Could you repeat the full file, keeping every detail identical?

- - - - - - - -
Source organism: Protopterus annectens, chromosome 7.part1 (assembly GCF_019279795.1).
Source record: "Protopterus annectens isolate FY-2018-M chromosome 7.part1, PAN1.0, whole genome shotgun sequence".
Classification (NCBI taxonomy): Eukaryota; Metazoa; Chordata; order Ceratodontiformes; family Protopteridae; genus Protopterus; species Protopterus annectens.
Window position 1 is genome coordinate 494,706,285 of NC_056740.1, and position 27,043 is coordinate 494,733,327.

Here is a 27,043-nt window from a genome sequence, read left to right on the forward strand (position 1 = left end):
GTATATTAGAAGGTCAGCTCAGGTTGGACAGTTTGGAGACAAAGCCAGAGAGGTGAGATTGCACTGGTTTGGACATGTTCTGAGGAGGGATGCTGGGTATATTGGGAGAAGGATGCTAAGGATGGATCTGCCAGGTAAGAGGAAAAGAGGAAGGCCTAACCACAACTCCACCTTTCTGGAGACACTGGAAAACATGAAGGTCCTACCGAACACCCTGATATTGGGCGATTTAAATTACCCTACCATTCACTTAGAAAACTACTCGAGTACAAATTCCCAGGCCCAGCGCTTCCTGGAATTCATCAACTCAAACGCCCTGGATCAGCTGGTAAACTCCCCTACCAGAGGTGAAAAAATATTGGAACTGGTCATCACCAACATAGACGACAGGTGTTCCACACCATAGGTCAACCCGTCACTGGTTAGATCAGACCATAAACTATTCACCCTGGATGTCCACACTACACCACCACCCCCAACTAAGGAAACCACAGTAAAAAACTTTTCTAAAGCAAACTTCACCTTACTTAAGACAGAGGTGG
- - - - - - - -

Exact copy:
Source organism: Protopterus annectens, chromosome 7.part1 (assembly GCF_019279795.1).
Source record: "Protopterus annectens isolate FY-2018-M chromosome 7.part1, PAN1.0, whole genome shotgun sequence".
Classification (NCBI taxonomy): Eukaryota; Metazoa; Chordata; order Ceratodontiformes; family Protopteridae; genus Protopterus; species Protopterus annectens.
Window position 1 is genome coordinate 494,706,285 of NC_056740.1, and position 27,043 is coordinate 494,733,327.

Here is a 27,043-nt window from a genome sequence, read left to right on the forward strand (position 1 = left end):
GTATATTAGAAGGTCAGCTCAGGTTGGACAGTTTGGAGACAAAGCCAGAGAGGTGAGATTGCACTGGTTTGGACATGTTCTGAGGAGGGATGCTGGGTATATTGGGAGAAGGATGCTAAGGATGGATCTGCCAGGTAAGAGGAAAAGAGGAAGGCCTAACCACAACTCCACCTTTCTGGAGACACTGGAAAACATGAAGGTCCTACCGAACACCCTGATATTGGGCGATTTAAATTACCCTACCATTCACTTAGAAAACTACTCGAGTACAAATTCCCAGGCCCAGCGCTTCCTGGAATTCATCAACTCAAACGCCCTGGATCAGCTGGTAAACTCCCCTACCAGAGGTGAAAAAATATTGGAACTGGTCATCACCAACATAGACGACAGGTGTTCCACACCATAGGTCAACCCGTCACTGGTTAGATCAGACCATAAACTATTCACCCTGGATGTCCACACTACACCACCACCCCCAACTAAGGAAACCACAGTAAAAAACTTTTCTAAAGCAAACTTCACCTTACTTAAGACAGAGGTGG